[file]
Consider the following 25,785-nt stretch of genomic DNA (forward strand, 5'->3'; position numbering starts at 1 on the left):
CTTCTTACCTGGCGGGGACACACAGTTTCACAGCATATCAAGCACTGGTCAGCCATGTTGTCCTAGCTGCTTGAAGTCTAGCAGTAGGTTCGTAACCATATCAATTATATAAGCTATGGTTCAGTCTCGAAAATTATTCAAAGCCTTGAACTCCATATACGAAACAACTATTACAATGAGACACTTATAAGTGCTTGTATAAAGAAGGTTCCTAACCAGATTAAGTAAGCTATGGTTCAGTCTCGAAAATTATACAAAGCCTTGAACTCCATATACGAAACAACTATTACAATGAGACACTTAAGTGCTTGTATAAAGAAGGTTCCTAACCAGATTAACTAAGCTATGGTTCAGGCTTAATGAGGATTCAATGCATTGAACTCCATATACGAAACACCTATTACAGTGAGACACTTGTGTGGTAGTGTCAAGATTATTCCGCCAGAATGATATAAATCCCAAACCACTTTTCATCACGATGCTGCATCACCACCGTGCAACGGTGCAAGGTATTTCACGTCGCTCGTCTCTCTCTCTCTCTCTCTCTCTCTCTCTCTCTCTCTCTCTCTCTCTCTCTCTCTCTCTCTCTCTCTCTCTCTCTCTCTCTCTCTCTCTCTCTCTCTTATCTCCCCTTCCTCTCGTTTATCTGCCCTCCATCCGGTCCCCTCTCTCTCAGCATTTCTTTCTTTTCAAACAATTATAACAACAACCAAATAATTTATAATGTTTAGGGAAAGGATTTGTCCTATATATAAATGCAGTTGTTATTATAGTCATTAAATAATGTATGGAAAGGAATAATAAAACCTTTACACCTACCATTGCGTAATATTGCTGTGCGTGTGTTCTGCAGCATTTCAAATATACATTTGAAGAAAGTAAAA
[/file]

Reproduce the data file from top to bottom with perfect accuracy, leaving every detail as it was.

Consider the following 25,785-nt stretch of genomic DNA (forward strand, 5'->3'; position numbering starts at 1 on the left):
CTTCTTACCTGGCGGGGACACACAGTTTCACAGCATATCAAGCACTGGTCAGCCATGTTGTCCTAGCTGCTTGAAGTCTAGCAGTAGGTTCGTAACCATATCAATTATATAAGCTATGGTTCAGTCTCGAAAATTATTCAAAGCCTTGAACTCCATATACGAAACAACTATTACAATGAGACACTTATAAGTGCTTGTATAAAGAAGGTTCCTAACCAGATTAAGTAAGCTATGGTTCAGTCTCGAAAATTATACAAAGCCTTGAACTCCATATACGAAACAACTATTACAATGAGACACTTAAGTGCTTGTATAAAGAAGGTTCCTAACCAGATTAACTAAGCTATGGTTCAGGCTTAATGAGGATTCAATGCATTGAACTCCATATACGAAACACCTATTACAGTGAGACACTTGTGTGGTAGTGTCAAGATTATTCCGCCAGAATGATATAAATCCCAAACCACTTTTCATCACGATGCTGCATCACCACCGTGCAACGGTGCAAGGTATTTCACGTCGCTCGTCTCTCTCTCTCTCTCTCTCTCTCTCTCTCTCTCTCTCTCTCTCTCTCTCTCTCTCTCTCTCTCTCTCTCTCTCTCTCTCTCTCTCTCTCTCTCTCTTATCTCCCCTTCCTCTCGTTTATCTGCCCTCCATCCGGTCCCCTCTCTCTCAGCATTTCTTTCTTTTCAAACAATTATAACAACAACCAAATAATTTATAATGTTTAGGGAAAGGATTTGTCCTATATATAAATGCAGTTGTTATTATAGTCATTAAATAATGTATGGAAAGGAATAATAAAACCTTTACACCTACCATTGCGTAATATTGCTGTGCGTGTGTTCTGCAGCATTTCAAATATACATTTGAAGAAAGTAAAA